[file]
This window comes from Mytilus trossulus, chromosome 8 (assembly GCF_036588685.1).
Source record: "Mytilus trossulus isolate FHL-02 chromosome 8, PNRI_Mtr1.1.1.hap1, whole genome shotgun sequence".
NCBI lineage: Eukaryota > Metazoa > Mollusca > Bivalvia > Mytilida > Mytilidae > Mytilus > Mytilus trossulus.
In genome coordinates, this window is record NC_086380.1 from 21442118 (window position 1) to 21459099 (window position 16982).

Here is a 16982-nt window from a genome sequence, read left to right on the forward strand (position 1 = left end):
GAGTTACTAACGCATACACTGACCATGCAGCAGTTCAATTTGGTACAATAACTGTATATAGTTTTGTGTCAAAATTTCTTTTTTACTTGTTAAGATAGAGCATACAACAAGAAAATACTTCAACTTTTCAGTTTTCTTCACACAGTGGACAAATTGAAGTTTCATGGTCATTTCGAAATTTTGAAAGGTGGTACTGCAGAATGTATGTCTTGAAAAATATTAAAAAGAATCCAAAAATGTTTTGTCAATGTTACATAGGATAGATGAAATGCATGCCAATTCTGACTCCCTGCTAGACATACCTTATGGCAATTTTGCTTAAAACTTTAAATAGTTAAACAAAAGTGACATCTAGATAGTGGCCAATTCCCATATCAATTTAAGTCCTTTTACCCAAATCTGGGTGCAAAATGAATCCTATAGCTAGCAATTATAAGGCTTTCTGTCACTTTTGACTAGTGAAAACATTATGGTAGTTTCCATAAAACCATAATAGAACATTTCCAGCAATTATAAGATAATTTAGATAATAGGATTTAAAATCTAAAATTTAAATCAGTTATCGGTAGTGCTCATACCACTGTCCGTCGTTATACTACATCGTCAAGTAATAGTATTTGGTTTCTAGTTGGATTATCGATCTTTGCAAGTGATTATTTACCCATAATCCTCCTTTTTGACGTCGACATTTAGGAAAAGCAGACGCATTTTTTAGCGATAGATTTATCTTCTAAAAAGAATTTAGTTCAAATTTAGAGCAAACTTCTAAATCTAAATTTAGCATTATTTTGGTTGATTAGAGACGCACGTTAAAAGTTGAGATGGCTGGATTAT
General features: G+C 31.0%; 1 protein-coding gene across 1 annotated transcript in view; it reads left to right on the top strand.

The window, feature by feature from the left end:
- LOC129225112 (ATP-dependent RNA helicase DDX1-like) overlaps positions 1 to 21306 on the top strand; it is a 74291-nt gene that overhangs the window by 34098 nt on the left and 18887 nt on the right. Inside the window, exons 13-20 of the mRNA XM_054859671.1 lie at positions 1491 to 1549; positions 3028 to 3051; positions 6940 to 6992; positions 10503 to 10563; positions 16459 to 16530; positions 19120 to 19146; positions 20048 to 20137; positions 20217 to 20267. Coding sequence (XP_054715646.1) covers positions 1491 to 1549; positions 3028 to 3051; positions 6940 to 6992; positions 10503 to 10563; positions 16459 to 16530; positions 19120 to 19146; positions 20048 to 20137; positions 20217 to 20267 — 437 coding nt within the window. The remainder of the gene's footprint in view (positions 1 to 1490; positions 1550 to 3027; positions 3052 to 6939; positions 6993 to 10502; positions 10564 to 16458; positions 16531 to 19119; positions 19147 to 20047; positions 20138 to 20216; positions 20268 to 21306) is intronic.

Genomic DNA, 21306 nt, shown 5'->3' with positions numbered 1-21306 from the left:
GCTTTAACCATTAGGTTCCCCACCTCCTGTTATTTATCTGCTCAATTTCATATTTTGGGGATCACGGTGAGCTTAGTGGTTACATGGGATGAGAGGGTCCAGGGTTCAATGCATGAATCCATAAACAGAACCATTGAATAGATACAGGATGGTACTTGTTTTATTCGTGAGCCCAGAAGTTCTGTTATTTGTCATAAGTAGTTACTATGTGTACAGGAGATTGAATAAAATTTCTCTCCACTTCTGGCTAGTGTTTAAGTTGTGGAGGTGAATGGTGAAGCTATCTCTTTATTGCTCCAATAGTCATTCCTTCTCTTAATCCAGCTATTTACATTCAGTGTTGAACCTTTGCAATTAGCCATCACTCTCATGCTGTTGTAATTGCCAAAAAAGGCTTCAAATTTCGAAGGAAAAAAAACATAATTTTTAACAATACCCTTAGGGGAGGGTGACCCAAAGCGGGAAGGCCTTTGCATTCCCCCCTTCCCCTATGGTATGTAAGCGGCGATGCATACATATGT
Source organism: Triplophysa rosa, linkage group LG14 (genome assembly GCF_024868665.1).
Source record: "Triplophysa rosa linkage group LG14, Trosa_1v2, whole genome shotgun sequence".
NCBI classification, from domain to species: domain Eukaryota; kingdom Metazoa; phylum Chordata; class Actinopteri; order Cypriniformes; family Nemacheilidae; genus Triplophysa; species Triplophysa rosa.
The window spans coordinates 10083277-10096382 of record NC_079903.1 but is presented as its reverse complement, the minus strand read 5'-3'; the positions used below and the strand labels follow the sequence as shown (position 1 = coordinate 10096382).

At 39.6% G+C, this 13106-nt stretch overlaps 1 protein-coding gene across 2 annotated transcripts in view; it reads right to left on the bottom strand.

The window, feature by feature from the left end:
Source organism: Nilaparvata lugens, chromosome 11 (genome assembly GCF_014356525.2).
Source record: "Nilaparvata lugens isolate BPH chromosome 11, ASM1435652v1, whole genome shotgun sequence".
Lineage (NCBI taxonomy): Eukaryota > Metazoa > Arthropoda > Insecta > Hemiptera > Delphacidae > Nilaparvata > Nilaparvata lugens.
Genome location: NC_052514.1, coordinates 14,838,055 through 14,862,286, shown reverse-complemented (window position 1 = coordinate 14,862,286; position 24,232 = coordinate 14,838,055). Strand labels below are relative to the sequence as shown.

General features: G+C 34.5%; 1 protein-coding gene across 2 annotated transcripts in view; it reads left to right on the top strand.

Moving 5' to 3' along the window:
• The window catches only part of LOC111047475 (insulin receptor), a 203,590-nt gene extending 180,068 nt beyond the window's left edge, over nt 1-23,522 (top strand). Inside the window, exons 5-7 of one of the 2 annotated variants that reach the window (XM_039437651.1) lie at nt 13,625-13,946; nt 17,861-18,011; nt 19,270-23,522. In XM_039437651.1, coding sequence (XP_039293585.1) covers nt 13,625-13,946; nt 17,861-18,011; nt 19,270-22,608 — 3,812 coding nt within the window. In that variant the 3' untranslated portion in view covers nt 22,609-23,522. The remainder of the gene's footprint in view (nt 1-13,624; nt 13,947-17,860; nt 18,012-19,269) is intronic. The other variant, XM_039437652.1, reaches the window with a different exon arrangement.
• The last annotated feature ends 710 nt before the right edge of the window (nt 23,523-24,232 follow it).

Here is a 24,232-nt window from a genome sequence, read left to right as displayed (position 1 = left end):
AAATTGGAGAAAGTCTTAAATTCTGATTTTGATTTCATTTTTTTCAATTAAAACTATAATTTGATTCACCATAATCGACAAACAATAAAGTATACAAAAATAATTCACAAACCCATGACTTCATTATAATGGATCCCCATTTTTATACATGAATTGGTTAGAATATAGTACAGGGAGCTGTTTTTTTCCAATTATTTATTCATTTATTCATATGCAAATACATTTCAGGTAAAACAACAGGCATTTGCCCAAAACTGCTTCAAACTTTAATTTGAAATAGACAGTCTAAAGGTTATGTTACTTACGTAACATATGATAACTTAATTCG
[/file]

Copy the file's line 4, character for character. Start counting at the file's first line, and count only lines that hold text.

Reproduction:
In genome coordinates, this window is record NC_086380.1 from 21442118 (window position 1) to 21459099 (window position 16982).